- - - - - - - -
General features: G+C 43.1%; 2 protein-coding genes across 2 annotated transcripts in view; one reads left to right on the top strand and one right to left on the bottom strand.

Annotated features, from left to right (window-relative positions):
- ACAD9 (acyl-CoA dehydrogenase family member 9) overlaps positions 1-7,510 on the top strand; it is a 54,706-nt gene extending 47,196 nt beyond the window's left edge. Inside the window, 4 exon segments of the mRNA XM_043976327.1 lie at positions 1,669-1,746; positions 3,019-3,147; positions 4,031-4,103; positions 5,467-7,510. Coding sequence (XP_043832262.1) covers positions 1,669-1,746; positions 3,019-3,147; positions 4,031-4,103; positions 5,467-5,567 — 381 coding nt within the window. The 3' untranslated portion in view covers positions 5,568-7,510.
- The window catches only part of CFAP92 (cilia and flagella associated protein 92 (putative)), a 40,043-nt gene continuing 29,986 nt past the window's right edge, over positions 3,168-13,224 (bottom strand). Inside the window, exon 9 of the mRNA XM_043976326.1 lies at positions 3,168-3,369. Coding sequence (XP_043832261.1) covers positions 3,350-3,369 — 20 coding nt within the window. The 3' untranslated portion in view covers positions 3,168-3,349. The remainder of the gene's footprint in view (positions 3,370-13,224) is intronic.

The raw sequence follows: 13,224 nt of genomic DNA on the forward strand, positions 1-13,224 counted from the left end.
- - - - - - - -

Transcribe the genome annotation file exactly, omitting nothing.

General features: G+C 43.1%; 2 protein-coding genes across 2 annotated transcripts in view; one reads left to right on the top strand and one right to left on the bottom strand.

Annotated features, from left to right (window-relative positions):
- ACAD9 (acyl-CoA dehydrogenase family member 9) overlaps positions 1-7,510 on the top strand; it is a 54,706-nt gene extending 47,196 nt beyond the window's left edge. Inside the window, 4 exon segments of the mRNA XM_043976327.1 lie at positions 1,669-1,746; positions 3,019-3,147; positions 4,031-4,103; positions 5,467-7,510. Coding sequence (XP_043832262.1) covers positions 1,669-1,746; positions 3,019-3,147; positions 4,031-4,103; positions 5,467-5,567 — 381 coding nt within the window. The 3' untranslated portion in view covers positions 5,568-7,510.
- The window catches only part of CFAP92 (cilia and flagella associated protein 92 (putative)), a 40,043-nt gene continuing 29,986 nt past the window's right edge, over positions 3,168-13,224 (bottom strand). Inside the window, exon 9 of the mRNA XM_043976326.1 lies at positions 3,168-3,369. Coding sequence (XP_043832261.1) covers positions 3,350-3,369 — 20 coding nt within the window. The 3' untranslated portion in view covers positions 3,168-3,349. The remainder of the gene's footprint in view (positions 3,370-13,224) is intronic.

The raw sequence follows: 13,224 nt of genomic DNA on the forward strand, positions 1-13,224 counted from the left end.